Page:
Tuesday, February 27, 2024

The round house of Granbury

Posted

BRIDGE STREET HISTORY CENTER

 

Dr. Tom Hamilton has been a Granbury resident since 1975, retiring from his dental practice in downtown Granbury after 40 years. He is a member of the Bridge Street History Center’s Board of Directors and an avid golfer and gardener. Tom and Martha live in Water’s Edge and enjoy the lake and their grandkids.

 

Granbury is famous for its fantastic record in preserving old homes and buildings in Hood County. Unfortunately, the ravages of time, weather, and funding issues have resulted in the loss of many notable and historic structures. A prime example is the fabled “Round House” of Granbury.

In 1905, local merchant John E. Brown decided to erect a fine house — one of unique and singular style. Ten years earlier, Brown had built the Hood County State Bank on Granbury Square, a fine red brick structure that still stands today and houses Red on the Square, an upscale boutique. He now decided to go for a home run in building his new residence. For this new project, he hired Sid Parks, a Dallas contractor of some renown, and gave him an unlimited budget.

The round house was an imposing two-story affair, with 14 rooms that were all pie-shaped and surrounding a vast central hall that was a 32-foot diameter hexagon. The great room doubled as a living room and a ballroom, where parties and dances took place. Mr. Brown spent much effort to make the great room a special place, with mirrored pilasters supporting the high ceiling and gleaming light oak floors. As a further touch of extravagance, each room in the house had a different type of imported wood for flooring.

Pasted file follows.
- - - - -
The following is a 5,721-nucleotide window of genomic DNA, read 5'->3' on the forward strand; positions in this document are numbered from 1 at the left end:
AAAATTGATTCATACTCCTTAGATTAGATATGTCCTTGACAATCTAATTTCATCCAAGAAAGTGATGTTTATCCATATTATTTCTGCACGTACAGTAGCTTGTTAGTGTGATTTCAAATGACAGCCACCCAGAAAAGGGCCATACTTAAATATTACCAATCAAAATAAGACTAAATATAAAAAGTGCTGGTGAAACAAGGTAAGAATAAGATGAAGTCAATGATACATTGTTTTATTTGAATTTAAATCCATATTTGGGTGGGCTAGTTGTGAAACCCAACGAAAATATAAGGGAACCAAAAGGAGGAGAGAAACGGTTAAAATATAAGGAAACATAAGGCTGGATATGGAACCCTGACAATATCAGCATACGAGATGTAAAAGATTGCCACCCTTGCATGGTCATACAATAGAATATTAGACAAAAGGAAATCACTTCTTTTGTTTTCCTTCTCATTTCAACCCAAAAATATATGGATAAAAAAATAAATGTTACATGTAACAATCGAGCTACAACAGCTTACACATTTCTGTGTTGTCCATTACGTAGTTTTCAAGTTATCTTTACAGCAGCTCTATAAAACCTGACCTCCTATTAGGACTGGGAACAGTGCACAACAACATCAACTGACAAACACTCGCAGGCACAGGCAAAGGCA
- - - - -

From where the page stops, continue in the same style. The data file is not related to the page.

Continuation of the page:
The exterior had its own bragging rights, with rounded porches all around, supported by columns. Atop the second story was a round widow’s walk highlighting many rooftop parties. The house sat on a hill just northwest of the juncture of Paluxy Road and Highway 51 South, west of Granbury near what is now Walters Street. It was the pinnacle of an 80-acre farm and commanded a fantastic view of downtown Granbury and the Brazos River.

For all its grandeur, the round house had several negative aspects. The original construction took 18 months, and Brown ran short of money while furnishing the rooms. In fact, he only finished one upstairs room, apparently the maid’s quarters. The house had no indoor bathroom until the 1920s, nor full electrical wiring until the early 1930s. These and other flaws rendered the structure impractical as a residence, and it remained uninhabited for more than 25 years.

In the early 1960s, local lumber yard owner and former Mayor A.L. Norman bought the house and the 20 acres that previous owners had not sold off. By this time, the once-magnificent building was in ruins, and Mr. Norman had no choice but to demolish it. Proper restoration was prohibitively expensive, and local teenagers rode motorcycles through the rooms and had illicit parties. Mr. Norman’s insurance carrier was concerned about safety issues and recommended razing the entire structure.

So although John Brown’s grand vision is gone, the Round House of Granbury will live on in our Hood County lore.

(Note: Dr. Hamilton used a 1987 Hood County News article by Candace Manroe as a reference.)